- Associated Press - Friday, May 23, 2014

REXBURG, Idaho (AP) - Brigham Young University-Idaho enrollment dropped 7.7 percent this spring compared to last spring, and school officials say the decline is due to a lower minimum age for Mormon missionaries as prospective students choose that route.

About 12,900 students enrolled at BYU-Idaho this spring compared to about 14,000 last spring.

The Church of Jesus Christ of Latter-day Saints in 2012 lowered the minimum age to depart on missions from 21 to 19 for women and from 19 to 18 for men. Since then, the number of applications have shot up, most coming from women.

University spokesman Marc Stevens said enrollment numbers will continue to be down at least through the end of this year.

“Students have the option to defer enrollment until a certain time period,” Stevens told the Post Register (https://www.postregister.com/node/55439). “So we’re able to make estimates based on a number of factors - how many are currently on campus and how many are coming back. Based on what we see, it looks like through the end of this year is when we’ll see the greatest impact.”

BYU-Idaho has a three-track semester system. Students enroll for two of the three semesters and take a three-month break during their off semester.

The school is compensating for the drop by selectively offering enrollment to students who would otherwise be on the three-month break, called “off-track” students. But Stevens also noted enrollment tends to fluctuate for various reasons.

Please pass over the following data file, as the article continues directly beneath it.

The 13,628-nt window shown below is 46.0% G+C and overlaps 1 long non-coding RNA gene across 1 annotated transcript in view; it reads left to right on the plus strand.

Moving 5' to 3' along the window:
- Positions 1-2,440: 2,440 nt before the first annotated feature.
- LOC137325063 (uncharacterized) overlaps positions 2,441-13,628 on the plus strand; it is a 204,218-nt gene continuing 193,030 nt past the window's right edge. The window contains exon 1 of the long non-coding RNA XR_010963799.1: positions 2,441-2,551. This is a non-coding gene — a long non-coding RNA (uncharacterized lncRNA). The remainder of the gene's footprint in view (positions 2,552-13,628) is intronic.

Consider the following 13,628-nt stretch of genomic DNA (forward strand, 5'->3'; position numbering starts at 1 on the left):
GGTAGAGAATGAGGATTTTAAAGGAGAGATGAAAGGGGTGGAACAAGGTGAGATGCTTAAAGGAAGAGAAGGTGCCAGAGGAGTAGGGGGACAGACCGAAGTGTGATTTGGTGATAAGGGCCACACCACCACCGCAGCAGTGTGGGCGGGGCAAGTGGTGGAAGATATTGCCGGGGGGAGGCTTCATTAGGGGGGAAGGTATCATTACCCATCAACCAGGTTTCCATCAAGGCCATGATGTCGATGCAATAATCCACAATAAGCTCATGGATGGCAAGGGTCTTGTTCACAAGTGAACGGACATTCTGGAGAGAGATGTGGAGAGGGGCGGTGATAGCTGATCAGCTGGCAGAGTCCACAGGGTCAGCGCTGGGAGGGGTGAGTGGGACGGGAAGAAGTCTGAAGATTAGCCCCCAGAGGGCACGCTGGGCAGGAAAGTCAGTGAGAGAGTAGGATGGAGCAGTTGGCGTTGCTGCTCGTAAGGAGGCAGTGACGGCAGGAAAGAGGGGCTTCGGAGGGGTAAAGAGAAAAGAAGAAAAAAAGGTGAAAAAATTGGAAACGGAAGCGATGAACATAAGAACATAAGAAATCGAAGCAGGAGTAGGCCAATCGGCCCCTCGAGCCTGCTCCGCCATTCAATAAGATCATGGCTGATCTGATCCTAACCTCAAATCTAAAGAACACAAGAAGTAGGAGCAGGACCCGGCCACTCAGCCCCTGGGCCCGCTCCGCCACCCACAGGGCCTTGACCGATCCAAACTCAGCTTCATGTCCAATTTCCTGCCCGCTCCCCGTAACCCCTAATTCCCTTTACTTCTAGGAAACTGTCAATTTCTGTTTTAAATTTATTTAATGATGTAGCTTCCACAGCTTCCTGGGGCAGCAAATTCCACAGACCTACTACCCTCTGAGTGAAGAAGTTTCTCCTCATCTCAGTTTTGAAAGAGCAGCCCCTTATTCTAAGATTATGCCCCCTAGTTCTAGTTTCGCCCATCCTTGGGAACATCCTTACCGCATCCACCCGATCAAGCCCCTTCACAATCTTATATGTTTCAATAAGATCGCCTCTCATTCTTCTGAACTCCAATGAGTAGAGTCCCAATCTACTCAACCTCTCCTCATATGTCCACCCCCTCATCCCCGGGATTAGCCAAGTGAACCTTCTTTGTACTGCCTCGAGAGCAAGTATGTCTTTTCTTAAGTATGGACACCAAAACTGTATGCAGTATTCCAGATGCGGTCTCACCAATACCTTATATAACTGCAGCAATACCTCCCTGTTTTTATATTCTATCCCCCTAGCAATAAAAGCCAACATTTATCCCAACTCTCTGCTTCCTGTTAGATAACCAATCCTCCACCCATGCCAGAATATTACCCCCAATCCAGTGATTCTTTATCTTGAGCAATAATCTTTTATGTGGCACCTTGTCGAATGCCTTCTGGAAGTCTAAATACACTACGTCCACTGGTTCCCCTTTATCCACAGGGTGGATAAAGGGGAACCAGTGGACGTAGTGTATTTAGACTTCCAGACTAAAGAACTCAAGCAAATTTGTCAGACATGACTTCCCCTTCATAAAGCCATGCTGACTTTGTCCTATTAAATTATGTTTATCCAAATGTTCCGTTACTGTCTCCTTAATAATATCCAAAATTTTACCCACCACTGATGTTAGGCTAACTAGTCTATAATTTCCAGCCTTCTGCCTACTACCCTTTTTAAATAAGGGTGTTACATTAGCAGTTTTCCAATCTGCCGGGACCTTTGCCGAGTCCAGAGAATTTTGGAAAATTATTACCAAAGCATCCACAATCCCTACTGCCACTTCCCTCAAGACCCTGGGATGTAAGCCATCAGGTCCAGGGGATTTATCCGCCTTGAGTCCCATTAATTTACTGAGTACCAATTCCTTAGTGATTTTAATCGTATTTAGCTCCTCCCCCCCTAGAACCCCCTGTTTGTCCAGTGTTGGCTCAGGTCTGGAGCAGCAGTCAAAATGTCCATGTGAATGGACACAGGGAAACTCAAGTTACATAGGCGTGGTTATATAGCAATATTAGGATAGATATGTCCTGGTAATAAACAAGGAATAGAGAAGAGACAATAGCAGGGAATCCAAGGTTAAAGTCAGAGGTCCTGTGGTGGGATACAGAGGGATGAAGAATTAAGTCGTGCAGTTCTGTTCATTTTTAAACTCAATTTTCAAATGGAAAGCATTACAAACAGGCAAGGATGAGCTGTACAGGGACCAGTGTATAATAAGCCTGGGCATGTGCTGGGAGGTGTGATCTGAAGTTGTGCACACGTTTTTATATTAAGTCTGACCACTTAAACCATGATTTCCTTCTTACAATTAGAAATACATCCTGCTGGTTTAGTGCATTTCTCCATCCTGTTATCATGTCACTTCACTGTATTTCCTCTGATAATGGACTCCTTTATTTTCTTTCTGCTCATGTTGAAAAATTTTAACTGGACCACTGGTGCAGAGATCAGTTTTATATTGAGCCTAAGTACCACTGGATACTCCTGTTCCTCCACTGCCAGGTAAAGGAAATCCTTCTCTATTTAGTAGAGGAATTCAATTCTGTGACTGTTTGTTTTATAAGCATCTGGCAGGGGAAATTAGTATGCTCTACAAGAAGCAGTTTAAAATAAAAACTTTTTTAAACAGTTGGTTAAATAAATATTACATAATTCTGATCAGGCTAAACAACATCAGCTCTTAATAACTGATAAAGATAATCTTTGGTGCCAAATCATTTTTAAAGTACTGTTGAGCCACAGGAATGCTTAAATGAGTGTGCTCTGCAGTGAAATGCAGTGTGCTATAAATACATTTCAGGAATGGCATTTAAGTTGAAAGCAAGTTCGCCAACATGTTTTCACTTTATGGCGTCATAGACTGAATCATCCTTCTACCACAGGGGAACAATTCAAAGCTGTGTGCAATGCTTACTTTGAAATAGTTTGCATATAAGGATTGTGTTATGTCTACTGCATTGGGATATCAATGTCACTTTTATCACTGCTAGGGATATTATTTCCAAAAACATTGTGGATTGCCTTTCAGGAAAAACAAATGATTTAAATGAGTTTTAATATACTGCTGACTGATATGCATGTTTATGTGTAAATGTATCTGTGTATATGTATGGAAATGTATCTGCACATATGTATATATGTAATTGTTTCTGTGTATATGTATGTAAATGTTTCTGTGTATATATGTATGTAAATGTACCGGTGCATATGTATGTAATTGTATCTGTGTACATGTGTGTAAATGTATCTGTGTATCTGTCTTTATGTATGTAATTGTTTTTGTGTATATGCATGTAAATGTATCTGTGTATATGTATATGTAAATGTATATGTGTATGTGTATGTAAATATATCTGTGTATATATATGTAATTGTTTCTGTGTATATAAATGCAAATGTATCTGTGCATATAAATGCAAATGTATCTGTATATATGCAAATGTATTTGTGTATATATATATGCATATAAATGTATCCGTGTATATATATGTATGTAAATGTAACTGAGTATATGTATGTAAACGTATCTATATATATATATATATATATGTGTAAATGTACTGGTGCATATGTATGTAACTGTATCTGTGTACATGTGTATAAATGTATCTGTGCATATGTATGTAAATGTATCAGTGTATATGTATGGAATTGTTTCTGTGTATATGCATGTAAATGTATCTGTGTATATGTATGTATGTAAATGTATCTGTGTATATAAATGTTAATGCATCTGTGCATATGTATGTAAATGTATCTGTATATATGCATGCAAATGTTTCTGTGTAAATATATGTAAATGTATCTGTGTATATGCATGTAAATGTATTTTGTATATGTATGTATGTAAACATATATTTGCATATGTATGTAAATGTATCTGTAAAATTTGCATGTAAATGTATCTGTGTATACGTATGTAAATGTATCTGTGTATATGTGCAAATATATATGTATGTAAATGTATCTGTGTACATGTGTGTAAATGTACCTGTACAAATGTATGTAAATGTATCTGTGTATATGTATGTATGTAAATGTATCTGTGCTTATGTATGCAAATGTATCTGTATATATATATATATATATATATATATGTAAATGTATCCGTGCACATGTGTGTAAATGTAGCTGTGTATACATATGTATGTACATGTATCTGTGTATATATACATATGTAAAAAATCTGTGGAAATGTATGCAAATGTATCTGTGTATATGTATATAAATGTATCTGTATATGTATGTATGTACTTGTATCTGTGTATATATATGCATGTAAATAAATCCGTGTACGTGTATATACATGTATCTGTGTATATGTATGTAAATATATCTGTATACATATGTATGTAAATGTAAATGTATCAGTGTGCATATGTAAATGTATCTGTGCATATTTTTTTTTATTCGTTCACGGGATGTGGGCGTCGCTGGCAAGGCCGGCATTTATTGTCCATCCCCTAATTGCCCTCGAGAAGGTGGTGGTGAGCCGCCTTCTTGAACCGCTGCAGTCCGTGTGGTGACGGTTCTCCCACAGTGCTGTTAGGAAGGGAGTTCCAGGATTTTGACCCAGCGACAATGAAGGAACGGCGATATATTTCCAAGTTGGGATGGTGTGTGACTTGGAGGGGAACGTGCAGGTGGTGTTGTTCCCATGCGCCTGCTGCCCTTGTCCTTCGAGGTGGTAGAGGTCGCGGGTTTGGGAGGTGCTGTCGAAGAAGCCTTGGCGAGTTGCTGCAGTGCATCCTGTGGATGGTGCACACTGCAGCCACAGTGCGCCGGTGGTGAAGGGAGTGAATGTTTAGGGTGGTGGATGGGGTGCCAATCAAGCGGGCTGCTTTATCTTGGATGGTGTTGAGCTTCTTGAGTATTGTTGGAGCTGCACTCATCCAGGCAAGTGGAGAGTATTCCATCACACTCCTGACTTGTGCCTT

“There’s just a lot of change from semester-to-semester,” he said. “As students make their plans and leave on their missions, it just really changes things from one time to the next. But there’s always that flexibility for students to do off-track (enrollment).”

The school also offers online courses and a one-year, international distance-learning college preparation program. Called Pathway, it’s also conducted online, but students living in the same area meet weekly to work on assignments.

The school said that combined online and Pathway enrollment surged to 12,141 students this spring, compared to 6,852 last spring.

“The university’s reach is really growing. It’s just amazing how it’s happening through technology and off-site offerings,” Stevens said. “There’s growth on campus of course, but now, there’s just as much growth happening away from the university as well.”


Information from: Post Register, https://www.postregister.com

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